An inguinal hernia occurs when tissue, such as part of the intestine, protrudes through a weak spot in the abdominal muscles. The resulting bulge can be painful, especially when you cough, bend over or lift a heavy object. However, many hernias do not cause pain.
An inguinal hernia isn't necessarily dangerous. It doesn't improve on its own, however, and can lead to life-threatening complications.
Your doctor is likely to recommend surgery to fix an inguinal hernia that's painful or enlarging.
Inguinal hernia repair is a common surgical procedure
In this procedure requiring general anesthesia, the surgeon operates through several small incisions in your abdomen. The surgeon may use laparoscopic or robotic instruments to repair your hernia. Gas is used to inflate your abdomen to make the internal organs easier to see.
A small tube equipped with a tiny camera (laparoscope) is inserted into one incision. Guided by the camera, the surgeon inserts tiny instruments through other small incisions to repair the hernia using synthetic mesh.
People who have a minimally invasive repair might have less discomfort and scarring after surgery and a quicker return to normal activities. Long-term results of laparoscopic and open hernia surgeries are comparable.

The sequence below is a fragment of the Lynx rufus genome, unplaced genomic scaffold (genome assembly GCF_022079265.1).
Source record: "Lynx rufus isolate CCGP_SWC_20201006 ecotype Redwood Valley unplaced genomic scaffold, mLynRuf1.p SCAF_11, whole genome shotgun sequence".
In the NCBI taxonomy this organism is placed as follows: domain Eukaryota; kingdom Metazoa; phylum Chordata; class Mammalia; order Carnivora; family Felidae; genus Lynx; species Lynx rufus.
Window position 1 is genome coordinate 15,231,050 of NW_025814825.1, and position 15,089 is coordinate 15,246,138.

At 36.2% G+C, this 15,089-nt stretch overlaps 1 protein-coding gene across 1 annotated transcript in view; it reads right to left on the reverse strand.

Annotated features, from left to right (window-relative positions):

Minimally invasive hernia surgery allows the surgeon to avoid scar tissue from an earlier hernia repair, so it might be a good choice for people whose hernias recur after open hernia surgery. It also might be a good choice for people with hernias on both sides of the body (bilateral).
Factors that contribute to developing an inguinal hernia include:
You can't prevent the congenital defect that makes you susceptible to an inguinal hernia. You can, however, reduce strain on your abdominal muscles and tissues. For example: